Stir in fresh herbs and serve with tilapia!

This was a great meal. The fried rice exceeded all of my expectations and I might have to challenge my mother to a fried rice-off in the near future. The tilapia, like I said, could have been better if I had just left the lime slices off of it until after I plated, but still a good meal!

Wednesday, August 5, 2009

Chili-Ginger Chicken w/ Shiitake Mushrooms & Napa Cabbage

I never knew what a good light kit would do for the appeal of my food. I came home this past Sunday after working until 10:30 to a kitchen that looked like something of a t.v. show set. I called Andy while I was on my way home to have him prep the ingredients for that nights dish, and instead he prepped the kitchen for a show... and I can't say that I'm upset, because the pictures turned out amazing, and so did the dish.

1 tablespoon chili garlic paste
2 tablespoons black bean sauce

2 garlic cloves, minced

1 teaspoon asian sesame oil

3/4 cup chicken stock

3 tablespoons vegetable oil

1 & 1/4 lb. chicken thighs, cut into 1 & 1/2 inch strips


freshly ground black pepper

1/2 lb. shiitake mushrooms, stems removed and cut into pieces

2 tablespoons minced ginger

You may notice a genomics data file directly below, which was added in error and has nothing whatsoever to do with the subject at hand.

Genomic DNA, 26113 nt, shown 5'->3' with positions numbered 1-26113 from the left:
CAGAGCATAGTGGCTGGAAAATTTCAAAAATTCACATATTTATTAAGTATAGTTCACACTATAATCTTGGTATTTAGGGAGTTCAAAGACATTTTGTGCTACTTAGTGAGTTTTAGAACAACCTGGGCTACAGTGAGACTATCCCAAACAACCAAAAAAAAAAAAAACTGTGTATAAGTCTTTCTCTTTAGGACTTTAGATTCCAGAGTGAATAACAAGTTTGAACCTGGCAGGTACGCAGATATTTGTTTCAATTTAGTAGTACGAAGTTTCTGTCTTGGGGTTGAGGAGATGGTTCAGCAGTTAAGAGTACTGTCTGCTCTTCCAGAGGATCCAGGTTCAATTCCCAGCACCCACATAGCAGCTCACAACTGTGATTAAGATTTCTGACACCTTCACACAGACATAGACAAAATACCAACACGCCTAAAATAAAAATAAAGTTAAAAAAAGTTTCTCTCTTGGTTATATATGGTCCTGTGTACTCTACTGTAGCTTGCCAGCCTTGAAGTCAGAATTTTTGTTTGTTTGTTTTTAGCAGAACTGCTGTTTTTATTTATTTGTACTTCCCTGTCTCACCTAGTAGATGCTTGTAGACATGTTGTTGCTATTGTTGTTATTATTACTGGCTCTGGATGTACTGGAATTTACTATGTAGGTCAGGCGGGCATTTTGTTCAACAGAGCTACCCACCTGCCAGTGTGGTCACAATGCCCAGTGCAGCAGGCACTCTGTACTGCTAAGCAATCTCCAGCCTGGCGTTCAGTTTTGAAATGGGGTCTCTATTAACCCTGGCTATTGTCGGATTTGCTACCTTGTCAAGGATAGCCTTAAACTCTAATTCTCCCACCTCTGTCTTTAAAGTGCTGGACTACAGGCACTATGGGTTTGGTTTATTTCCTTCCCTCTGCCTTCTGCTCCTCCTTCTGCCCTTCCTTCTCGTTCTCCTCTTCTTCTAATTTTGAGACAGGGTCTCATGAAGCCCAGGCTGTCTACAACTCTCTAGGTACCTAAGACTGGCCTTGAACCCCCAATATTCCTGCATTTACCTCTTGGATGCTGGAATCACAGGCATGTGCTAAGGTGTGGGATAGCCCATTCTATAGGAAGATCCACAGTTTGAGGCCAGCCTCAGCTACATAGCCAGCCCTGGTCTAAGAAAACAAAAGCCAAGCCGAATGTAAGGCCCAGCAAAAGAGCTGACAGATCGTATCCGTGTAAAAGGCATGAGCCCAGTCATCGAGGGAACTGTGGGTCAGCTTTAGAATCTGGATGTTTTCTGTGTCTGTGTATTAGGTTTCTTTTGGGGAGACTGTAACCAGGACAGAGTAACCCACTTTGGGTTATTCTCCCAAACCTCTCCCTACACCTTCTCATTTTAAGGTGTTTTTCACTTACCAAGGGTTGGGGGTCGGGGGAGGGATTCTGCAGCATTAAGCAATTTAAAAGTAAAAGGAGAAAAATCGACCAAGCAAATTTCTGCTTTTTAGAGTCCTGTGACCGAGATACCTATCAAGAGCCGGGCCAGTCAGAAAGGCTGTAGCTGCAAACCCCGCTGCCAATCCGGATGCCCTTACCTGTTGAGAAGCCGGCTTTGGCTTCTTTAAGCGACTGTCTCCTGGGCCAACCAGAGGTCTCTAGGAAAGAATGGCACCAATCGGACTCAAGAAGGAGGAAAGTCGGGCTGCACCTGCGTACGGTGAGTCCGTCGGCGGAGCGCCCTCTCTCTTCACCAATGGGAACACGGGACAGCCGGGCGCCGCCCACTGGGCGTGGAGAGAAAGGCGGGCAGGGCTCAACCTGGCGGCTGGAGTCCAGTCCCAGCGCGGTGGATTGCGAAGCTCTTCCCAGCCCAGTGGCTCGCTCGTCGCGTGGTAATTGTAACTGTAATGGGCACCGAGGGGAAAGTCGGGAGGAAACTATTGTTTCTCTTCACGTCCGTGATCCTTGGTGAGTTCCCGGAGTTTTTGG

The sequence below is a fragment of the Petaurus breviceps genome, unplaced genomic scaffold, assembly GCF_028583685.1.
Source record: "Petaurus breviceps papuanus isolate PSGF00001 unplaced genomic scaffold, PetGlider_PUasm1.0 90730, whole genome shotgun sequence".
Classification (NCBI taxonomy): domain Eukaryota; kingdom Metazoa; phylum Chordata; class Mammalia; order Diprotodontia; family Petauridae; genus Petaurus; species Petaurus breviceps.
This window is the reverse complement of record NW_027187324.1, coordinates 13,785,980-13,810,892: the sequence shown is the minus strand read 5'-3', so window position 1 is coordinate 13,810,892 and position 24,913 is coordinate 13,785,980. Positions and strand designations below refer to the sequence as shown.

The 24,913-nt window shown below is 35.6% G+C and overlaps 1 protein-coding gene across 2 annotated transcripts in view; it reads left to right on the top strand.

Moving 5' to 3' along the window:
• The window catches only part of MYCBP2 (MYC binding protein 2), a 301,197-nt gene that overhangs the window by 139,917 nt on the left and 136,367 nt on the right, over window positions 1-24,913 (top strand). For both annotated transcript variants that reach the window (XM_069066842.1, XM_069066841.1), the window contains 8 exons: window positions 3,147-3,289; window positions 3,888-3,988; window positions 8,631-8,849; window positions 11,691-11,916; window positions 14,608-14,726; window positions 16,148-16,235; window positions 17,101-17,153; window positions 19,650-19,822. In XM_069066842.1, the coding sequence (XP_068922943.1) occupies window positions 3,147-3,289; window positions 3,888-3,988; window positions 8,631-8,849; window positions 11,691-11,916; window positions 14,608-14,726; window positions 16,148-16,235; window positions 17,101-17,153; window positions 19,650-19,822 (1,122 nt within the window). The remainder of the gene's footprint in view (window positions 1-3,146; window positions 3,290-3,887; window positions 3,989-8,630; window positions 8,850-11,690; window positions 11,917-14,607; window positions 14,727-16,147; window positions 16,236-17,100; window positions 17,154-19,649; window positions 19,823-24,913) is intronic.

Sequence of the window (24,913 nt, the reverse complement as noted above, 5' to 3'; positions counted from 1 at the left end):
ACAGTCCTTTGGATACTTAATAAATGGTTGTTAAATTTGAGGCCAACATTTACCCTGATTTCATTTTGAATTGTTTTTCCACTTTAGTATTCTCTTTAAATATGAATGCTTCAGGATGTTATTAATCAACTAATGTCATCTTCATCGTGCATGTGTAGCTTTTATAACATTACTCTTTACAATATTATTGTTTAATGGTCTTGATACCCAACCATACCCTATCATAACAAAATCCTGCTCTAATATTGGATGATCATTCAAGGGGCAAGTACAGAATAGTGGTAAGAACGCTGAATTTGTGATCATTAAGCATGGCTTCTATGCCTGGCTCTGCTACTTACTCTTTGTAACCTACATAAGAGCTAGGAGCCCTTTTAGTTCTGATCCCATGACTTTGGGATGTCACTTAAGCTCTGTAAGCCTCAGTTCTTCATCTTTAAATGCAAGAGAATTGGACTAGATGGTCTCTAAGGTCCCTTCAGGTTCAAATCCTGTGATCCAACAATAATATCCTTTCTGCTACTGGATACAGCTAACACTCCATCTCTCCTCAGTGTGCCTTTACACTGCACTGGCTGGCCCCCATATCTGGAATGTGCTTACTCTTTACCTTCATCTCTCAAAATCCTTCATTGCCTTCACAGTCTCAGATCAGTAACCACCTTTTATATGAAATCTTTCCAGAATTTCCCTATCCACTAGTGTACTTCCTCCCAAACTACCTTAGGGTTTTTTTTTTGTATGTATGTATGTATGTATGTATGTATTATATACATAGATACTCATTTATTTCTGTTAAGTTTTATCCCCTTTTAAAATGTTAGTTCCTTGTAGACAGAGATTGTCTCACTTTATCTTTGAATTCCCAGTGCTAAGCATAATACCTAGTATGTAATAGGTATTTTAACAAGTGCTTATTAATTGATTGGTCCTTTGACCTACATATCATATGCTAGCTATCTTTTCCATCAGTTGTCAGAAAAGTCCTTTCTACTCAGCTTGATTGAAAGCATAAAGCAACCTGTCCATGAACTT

3/4 lb. napa cabbage, chopped (4 cups)

3 ounces daikon radish, thinly sliced

2 scallions, thinly sliced

The original recipe I found had miso paste in it, and after searching all over Louisville (not really, I only stopped at Kroger and Whole Foods), with no luck, I decided to substitute the chili paste and black bean sauce to give it more of a subtle spicy flavor.

In a small bowl, mix together chili paste, black bean sauce, garlic, sesame oil, and 1/2 cup of the stock.

Heat vegetable oil in wok and add chicken thighs. Salt and pepper to taste and cook until done, about 5 minutes or so.

Remove from wok with slotted spoon and set aside.

Add mushrooms, ginger (instead of mincing my ginger, I had it in the freezer and grated it instead. The freezing of the ginger root keeps it fresh longer, and it just easily grates so I like it better that way), and remaining chicken stock to wok. Cook until mushrooms are tender.

Add the cabbage and chicken back in. Stir fry for a quick minute and add the savory sauce to the wok.

Allow to simmer and finally add in daikon and scallions.

Mix together and serve! Enjoy!

Tuesday, August 4, 2009

Pork Stir-Fry

For the past couple of Sunday's, I've been experimenting with Food & Wine's May 2009 issue of stir fries. Stir Fries are definitely something that can be quick, tasty, and most importantly... versatile. You can put practically anything in a wok and call it a stir fry. Protein, vegetables, tasty sauce, and you have stir fry! The possibilities are endless.